Asambleas Ciudadanos


 

the Citizens' Assembly in Oceania

 

 

Pacific Assembly and IUCN Sharing Power Conference

Translations : English . Español . français


in Whakatane, Bay of Plenty, Aotearoa - New Zealand - 10-15 January 2011


Pacific Summer Assembly: inspiring and re-energizing learning, insights from the assembly


The idea of Sharing Power as a new vision for development was a focus to counteract the mis-use of power in managing environmental resources. The planet can’t sustain the current development model so it was a timely to have in-depth citizen discussions with people with experience in many professional fields and from local practitioners. Holding the January 2011 Pacific Assembly with the Sharing Power summer conference, hosted by the Ngati Awa tribe, brought the benefit of strong voices from Aotearoa and the ability to draw on Pacific and international ways to address economic, environmental and social issues in a climate for transformation. The confluence of Response Assembly with the IUCN and CEESP brought together opportunities to connect with globally influential people we could not have arranged to meet independently. CEESP has a demonstrated commitment to Indigenous Communities that are demonstrating the sharing of responsibility for environmental projects.


The conference was attended with over 200 participants and so many interesting presentations. We heard from Sir Taihakurei Durie, who is involved in progressing the UN Declaration on Responsibility, and Professor Sir Sidney Mead of New Zealand; Winona LaDuke, Ojibe First Nation, USA; and Ashok Khosla, President of IUCN, of India. The key note speakers had powerful messages of power sharing and sustainable development and the care for the Mother Earth.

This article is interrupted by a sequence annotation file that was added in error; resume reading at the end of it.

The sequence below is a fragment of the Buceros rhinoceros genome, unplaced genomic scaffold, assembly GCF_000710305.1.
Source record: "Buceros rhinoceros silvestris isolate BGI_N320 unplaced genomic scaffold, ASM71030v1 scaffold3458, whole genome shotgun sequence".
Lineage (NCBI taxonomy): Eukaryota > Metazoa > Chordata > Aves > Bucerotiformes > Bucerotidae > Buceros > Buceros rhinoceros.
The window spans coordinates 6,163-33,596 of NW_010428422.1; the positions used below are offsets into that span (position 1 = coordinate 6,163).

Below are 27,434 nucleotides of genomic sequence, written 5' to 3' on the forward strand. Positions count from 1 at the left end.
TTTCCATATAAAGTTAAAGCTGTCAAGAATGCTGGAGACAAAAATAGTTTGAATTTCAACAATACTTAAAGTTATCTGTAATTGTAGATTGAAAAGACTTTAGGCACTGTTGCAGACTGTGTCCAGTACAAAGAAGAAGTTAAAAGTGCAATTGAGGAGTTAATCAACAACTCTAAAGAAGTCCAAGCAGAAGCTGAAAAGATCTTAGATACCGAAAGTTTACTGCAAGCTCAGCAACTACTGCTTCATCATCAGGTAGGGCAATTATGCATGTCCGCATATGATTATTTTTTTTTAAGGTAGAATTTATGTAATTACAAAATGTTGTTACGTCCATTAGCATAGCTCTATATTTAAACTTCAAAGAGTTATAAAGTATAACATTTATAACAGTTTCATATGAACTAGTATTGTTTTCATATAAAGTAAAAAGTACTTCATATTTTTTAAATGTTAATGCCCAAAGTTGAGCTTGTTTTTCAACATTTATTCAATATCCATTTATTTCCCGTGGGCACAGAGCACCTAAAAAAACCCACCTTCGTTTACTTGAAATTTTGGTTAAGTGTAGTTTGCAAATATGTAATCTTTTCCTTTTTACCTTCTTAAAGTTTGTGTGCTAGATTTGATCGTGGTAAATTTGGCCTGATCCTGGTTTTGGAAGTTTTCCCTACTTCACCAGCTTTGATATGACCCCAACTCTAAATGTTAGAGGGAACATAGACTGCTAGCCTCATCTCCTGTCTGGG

Local hospitality


The hosting of the conference event by Ngati Awa provided an opportunity to demonstrate the global significance of Indigenous influence on emerging notions of responsibility, governance and the environments. During the six days we were together and able to mingle and hold discussions both in sessions and over the marvellous meals. The young people in our group were inspired by being able to mix with so many people wanting to discuss these issues and to make change. The generosity of Ngati Awa included magnificent facilitation and organization and providing food from the land and sea in abundance at the feasts, or hakari accompanying powhiri (welcome ceremonies) and during the conference – and even extended to oyster tarts with morning coffee. Field trips to neighbouring iwi – Ngati Tuwharetoa, Te Arawa, Tuhoe as well as to Ngati Awa Whale Island were accompanied with introductions to current challenges, agreements for co-management through Treaty settlements and the offer to drink from the deep springs of local knowledge and vision.


Pre-Assembly


We had a pre-Assembly before the conference for the group which was supported through the FPH Assembly programme. These were people from Aotearoa, France, Samoa, Vanuatu, Philippines, Fiji, Australia, with a youth contingent and people from a whole range of social and professional fields. Unfortunately the Papua New Guinea representative had to withdraw. Having Edith Sizoo and Pinky Cupino was fantastic – allowing people in our Pacific network to meet the people we speak so enthusiastically about and to hear from them directly.


Focus for Discussions